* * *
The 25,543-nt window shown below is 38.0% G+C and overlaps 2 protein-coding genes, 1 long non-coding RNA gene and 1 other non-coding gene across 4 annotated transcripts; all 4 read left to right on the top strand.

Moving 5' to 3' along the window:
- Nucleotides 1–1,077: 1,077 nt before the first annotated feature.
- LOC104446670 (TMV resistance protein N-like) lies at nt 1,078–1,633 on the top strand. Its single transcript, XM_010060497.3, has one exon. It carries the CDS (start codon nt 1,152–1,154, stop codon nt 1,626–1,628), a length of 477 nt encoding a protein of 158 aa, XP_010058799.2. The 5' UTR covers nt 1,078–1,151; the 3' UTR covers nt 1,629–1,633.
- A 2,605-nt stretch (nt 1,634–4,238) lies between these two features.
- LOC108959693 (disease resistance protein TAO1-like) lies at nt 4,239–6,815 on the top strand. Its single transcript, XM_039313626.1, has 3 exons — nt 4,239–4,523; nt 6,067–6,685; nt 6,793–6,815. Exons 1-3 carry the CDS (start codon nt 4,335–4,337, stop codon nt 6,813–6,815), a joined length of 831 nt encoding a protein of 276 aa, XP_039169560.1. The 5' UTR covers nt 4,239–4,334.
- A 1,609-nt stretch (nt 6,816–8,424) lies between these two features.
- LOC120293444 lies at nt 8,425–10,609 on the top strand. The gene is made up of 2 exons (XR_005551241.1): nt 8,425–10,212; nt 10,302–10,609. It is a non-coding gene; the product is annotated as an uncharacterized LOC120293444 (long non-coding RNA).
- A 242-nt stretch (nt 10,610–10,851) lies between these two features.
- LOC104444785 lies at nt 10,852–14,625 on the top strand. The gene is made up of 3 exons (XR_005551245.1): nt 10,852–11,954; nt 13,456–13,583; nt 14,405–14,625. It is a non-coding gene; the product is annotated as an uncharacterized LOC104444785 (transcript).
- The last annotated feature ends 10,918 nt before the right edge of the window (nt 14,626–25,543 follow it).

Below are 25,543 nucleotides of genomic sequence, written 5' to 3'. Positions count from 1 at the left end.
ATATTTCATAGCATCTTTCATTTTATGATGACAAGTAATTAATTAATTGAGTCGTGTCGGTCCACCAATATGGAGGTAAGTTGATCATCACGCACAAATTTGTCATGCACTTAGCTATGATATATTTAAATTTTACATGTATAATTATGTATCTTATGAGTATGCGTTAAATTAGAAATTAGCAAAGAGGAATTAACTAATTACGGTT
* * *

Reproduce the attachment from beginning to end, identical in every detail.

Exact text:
The 25,543-nt window shown below is 38.0% G+C and overlaps 2 protein-coding genes, 1 long non-coding RNA gene and 1 other non-coding gene across 4 annotated transcripts; all 4 read left to right on the top strand.

Moving 5' to 3' along the window:
- Nucleotides 1–1,077: 1,077 nt before the first annotated feature.
- LOC104446670 (TMV resistance protein N-like) lies at nt 1,078–1,633 on the top strand. Its single transcript, XM_010060497.3, has one exon. It carries the CDS (start codon nt 1,152–1,154, stop codon nt 1,626–1,628), a length of 477 nt encoding a protein of 158 aa, XP_010058799.2. The 5' UTR covers nt 1,078–1,151; the 3' UTR covers nt 1,629–1,633.
- A 2,605-nt stretch (nt 1,634–4,238) lies between these two features.
- LOC108959693 (disease resistance protein TAO1-like) lies at nt 4,239–6,815 on the top strand. Its single transcript, XM_039313626.1, has 3 exons — nt 4,239–4,523; nt 6,067–6,685; nt 6,793–6,815. Exons 1-3 carry the CDS (start codon nt 4,335–4,337, stop codon nt 6,813–6,815), a joined length of 831 nt encoding a protein of 276 aa, XP_039169560.1. The 5' UTR covers nt 4,239–4,334.
- A 1,609-nt stretch (nt 6,816–8,424) lies between these two features.
- LOC120293444 lies at nt 8,425–10,609 on the top strand. The gene is made up of 2 exons (XR_005551241.1): nt 8,425–10,212; nt 10,302–10,609. It is a non-coding gene; the product is annotated as an uncharacterized LOC120293444 (long non-coding RNA).
- A 242-nt stretch (nt 10,610–10,851) lies between these two features.
- LOC104444785 lies at nt 10,852–14,625 on the top strand. The gene is made up of 3 exons (XR_005551245.1): nt 10,852–11,954; nt 13,456–13,583; nt 14,405–14,625. It is a non-coding gene; the product is annotated as an uncharacterized LOC104444785 (transcript).
- The last annotated feature ends 10,918 nt before the right edge of the window (nt 14,626–25,543 follow it).

Below are 25,543 nucleotides of genomic sequence, written 5' to 3'. Positions count from 1 at the left end.
ATATTTCATAGCATCTTTCATTTTATGATGACAAGTAATTAATTAATTGAGTCGTGTCGGTCCACCAATATGGAGGTAAGTTGATCATCACGCACAAATTTGTCATGCACTTAGCTATGATATATTTAAATTTTACATGTATAATTATGTATCTTATGAGTATGCGTTAAATTAGAAATTAGCAAAGAGGAATTAACTAATTACGGTT